….The third skill, surrendering, is the spiritual part of this process. Surrendering to suffering is usually the last thing we want to do, but surrender is what brings the unexpected gifts of wisdom, compassion, and courage. Surrendering is about saying yes when we want to say no — the yes of acceptance. This is what really allows the alchemy to happen. We don’t “let go” of emotions; we let go of ego, and the emotions then let go themselves. This is “emotional flow.” When we let the dark emotions flow, something unexpected and unpredictable often occurs. Consciously experienced, the energy of these emotions flows toward healing and harmony. I’ve found that unimpeded grief transforms itself into heightened gratitude; that consciously experiencing fear expands our ability to feel joy; and that being mindful of despair – really entering into the dark night of the soul with the light of awareness – renews and deepens our faith….
….”Surrender,” as I’m using it, means a radical acceptance of our emotional experience. We can simply say, “I’m feeling despair right now.” How can that be dangerous? If anything, this acceptance makes it’s less likely that we will act out of the emotional intensity. The danger comes when we can’t tolerate the discomfort of an emotion and so lose our awareness of it. That’s how emotions overwhelm the mind or impel some kind of impulsive, destructive behavior. It’s not the “emotion per se that’s destructive; it’s the behavior that comes from not being able to bear it mindfully….
….It sounds odd to us, but what we call” depression” can be a creative process and not just a destructive one….
….Grief is a teacher. It tells us that we are not alone; that we are interconnected; that what connects us also breaks our hearts – which is as it should be. Most people who allow themselves to grieve fully develop an increased sense of gratitude for their own lives. That’s the alchemy: from grief to gratitude. None of us wants to go through these experiences, but they do bring us these gifts.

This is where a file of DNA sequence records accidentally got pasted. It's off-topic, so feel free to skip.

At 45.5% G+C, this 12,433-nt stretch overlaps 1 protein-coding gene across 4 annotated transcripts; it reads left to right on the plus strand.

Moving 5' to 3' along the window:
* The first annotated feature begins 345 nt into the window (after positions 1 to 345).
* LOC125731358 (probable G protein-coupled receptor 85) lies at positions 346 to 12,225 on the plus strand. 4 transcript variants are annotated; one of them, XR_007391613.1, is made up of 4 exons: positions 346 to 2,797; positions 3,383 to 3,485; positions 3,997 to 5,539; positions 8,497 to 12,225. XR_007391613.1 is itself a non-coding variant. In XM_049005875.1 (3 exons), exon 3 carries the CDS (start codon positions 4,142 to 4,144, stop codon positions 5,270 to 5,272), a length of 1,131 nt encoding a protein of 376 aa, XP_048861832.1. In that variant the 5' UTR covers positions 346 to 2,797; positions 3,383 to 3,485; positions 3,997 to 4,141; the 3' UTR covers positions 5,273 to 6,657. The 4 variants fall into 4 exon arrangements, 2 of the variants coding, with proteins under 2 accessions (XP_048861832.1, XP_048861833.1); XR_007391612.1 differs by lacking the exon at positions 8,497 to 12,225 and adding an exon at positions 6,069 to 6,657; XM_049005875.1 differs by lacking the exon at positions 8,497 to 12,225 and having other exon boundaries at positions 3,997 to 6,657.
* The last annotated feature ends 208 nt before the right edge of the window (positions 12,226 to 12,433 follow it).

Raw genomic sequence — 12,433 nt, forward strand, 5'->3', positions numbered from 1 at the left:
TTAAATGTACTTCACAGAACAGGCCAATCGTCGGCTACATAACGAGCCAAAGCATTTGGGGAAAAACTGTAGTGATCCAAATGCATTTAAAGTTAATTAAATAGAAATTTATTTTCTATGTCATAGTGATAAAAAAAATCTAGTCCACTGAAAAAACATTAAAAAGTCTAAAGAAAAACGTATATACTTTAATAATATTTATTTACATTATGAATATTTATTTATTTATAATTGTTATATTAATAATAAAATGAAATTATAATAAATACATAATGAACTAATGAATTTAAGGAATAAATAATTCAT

The same is true for fear. We think of fear as an emotion that constricts us and keeps us from living fully. But I think it’s really the fear of fear that does this. When we are able to tolerate fear, and to experience it consciously, we learn not to be so afraid of it – and this gives us the freedom to live with courage and enjoy life more fully. This is the alchemy of fear to joy….
…Yes, we carry this mistaken belief that enlightenment means we do not suffer anymore. But it is possible to suffer with a calm, loving heart. These two are not mutually; exclusive. Enlightenment for me is about growing in compassion, and compassion means “suffering with.” Enlightenment has something to do with not running from our own pain or the pain of others.When we don’t turn away from pain, we open our hearts and are more able to connect to the best part of ourselves and others – because every human being knows pain. I’m not sure what enlightenment is, but I’m sure it has something to do with turning pain into love…
….When I say we are “intervulnerable,” I mean we suffer together, whether consciously or unconsciously. Albert Einstein called the idea of a separate self an “optical delusion of consciousness.” Martin Luther King Jr. said that we are all connected in an “inescapable web of mutuality.” There’s no way out, though we try to escape by armoring ourselves against pain and in the process diminishing our lives and our consciousness. But in our intervulnerability is our salvation, because awareness of the mutuality of suffering impels us to search for ways to heal the whole, rather than encase ourselves in a bubble of denial and impossible individualism. At this point in history, it seems that we will either destroy ourselves or find a way to build a sustainable life together.